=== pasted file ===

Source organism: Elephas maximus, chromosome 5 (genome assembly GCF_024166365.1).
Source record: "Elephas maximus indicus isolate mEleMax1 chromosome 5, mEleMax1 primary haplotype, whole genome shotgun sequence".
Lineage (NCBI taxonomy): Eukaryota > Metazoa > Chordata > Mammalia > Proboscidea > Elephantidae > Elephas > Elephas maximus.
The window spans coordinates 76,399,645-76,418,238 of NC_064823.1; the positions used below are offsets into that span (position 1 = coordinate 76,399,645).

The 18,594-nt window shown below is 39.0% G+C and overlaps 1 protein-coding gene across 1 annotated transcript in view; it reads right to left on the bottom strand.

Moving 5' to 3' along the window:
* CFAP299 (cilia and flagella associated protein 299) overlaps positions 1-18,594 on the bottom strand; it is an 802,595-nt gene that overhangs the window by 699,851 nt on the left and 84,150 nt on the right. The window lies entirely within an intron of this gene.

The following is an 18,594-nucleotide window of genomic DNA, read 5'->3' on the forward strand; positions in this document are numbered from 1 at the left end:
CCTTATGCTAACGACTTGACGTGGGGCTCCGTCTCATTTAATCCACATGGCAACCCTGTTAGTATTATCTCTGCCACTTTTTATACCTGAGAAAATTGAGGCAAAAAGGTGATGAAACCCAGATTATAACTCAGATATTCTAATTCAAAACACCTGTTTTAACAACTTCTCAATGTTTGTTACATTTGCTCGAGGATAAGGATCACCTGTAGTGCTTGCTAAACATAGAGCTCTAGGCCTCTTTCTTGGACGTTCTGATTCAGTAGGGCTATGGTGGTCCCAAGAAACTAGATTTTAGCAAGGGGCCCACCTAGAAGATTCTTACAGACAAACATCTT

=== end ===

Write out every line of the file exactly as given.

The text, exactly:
Source organism: Elephas maximus, chromosome 5 (genome assembly GCF_024166365.1).
Source record: "Elephas maximus indicus isolate mEleMax1 chromosome 5, mEleMax1 primary haplotype, whole genome shotgun sequence".
Lineage (NCBI taxonomy): Eukaryota > Metazoa > Chordata > Mammalia > Proboscidea > Elephantidae > Elephas > Elephas maximus.
The window spans coordinates 76,399,645-76,418,238 of NC_064823.1; the positions used below are offsets into that span (position 1 = coordinate 76,399,645).

The 18,594-nt window shown below is 39.0% G+C and overlaps 1 protein-coding gene across 1 annotated transcript in view; it reads right to left on the bottom strand.

Moving 5' to 3' along the window:
* CFAP299 (cilia and flagella associated protein 299) overlaps positions 1-18,594 on the bottom strand; it is an 802,595-nt gene that overhangs the window by 699,851 nt on the left and 84,150 nt on the right. The window lies entirely within an intron of this gene.

The following is an 18,594-nucleotide window of genomic DNA, read 5'->3' on the forward strand; positions in this document are numbered from 1 at the left end:
CCTTATGCTAACGACTTGACGTGGGGCTCCGTCTCATTTAATCCACATGGCAACCCTGTTAGTATTATCTCTGCCACTTTTTATACCTGAGAAAATTGAGGCAAAAAGGTGATGAAACCCAGATTATAACTCAGATATTCTAATTCAAAACACCTGTTTTAACAACTTCTCAATGTTTGTTACATTTGCTCGAGGATAAGGATCACCTGTAGTGCTTGCTAAACATAGAGCTCTAGGCCTCTTTCTTGGACGTTCTGATTCAGTAGGGCTATGGTGGTCCCAAGAAACTAGATTTTAGCAAGGGGCCCACCTAGAAGATTCTTACAGACAAACATCTT